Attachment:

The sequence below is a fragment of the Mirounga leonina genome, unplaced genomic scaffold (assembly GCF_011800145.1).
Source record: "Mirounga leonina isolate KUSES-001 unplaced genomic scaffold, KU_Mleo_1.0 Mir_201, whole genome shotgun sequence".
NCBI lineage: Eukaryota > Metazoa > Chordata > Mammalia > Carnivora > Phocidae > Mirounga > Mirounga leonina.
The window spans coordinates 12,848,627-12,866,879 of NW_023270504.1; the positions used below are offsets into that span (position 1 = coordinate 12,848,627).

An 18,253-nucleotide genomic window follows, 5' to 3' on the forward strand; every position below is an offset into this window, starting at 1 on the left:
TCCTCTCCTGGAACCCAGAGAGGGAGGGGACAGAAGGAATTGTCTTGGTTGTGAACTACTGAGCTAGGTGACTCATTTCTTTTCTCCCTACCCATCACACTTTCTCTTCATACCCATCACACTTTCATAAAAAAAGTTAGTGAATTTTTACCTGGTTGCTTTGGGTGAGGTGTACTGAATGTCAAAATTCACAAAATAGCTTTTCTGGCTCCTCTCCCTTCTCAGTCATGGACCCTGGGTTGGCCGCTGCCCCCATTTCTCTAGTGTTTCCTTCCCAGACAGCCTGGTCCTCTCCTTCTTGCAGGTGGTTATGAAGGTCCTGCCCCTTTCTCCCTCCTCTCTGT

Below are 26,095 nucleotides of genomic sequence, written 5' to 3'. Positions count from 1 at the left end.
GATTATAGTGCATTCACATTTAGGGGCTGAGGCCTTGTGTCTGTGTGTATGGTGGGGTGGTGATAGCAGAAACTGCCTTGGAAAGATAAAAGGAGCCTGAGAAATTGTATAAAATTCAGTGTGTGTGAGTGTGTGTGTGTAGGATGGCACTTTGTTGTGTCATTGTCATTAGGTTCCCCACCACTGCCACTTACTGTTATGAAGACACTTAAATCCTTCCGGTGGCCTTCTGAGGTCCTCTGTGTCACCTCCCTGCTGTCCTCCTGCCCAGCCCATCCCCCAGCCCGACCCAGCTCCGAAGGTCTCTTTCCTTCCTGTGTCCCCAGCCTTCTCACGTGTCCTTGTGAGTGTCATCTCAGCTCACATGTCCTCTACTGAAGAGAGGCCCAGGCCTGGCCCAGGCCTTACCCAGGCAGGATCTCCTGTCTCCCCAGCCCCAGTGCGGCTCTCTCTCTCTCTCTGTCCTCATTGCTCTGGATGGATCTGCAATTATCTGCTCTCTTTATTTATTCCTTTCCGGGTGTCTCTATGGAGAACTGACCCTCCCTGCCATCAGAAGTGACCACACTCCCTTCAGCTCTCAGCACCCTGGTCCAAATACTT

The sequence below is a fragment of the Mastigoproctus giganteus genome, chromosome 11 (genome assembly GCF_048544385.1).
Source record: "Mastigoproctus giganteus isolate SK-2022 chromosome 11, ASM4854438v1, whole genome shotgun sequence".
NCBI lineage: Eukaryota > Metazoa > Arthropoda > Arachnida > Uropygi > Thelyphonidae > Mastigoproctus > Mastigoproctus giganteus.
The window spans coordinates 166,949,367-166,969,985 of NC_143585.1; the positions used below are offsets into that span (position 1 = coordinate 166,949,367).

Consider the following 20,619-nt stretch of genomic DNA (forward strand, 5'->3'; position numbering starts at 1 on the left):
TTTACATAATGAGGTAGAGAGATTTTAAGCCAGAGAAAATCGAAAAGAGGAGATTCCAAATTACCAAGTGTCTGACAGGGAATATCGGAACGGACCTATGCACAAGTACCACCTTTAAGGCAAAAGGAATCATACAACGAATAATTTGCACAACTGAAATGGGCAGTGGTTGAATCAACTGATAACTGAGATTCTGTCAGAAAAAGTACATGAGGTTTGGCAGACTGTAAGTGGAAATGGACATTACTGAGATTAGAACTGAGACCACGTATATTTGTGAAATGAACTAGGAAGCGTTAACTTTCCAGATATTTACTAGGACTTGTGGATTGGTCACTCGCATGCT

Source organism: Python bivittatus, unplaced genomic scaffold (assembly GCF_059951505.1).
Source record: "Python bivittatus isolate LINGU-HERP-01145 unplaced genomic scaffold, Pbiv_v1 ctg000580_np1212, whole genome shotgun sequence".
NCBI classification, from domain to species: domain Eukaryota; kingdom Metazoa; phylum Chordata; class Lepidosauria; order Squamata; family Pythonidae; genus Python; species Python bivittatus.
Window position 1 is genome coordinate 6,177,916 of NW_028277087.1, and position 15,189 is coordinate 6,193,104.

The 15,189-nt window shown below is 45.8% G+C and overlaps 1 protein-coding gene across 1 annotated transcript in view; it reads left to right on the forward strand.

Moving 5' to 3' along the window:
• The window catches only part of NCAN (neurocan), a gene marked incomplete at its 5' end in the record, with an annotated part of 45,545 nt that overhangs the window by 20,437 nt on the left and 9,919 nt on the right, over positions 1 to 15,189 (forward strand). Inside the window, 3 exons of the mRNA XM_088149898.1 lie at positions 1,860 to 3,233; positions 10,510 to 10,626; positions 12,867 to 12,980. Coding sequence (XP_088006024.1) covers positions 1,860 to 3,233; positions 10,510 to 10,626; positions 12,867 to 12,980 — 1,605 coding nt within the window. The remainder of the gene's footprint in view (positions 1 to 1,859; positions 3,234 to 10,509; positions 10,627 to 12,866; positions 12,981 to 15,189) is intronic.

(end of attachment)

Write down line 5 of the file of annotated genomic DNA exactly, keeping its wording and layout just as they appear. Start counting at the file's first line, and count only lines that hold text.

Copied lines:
An 18,253-nucleotide genomic window follows, 5' to 3' on the forward strand; every position below is an offset into this window, starting at 1 on the left: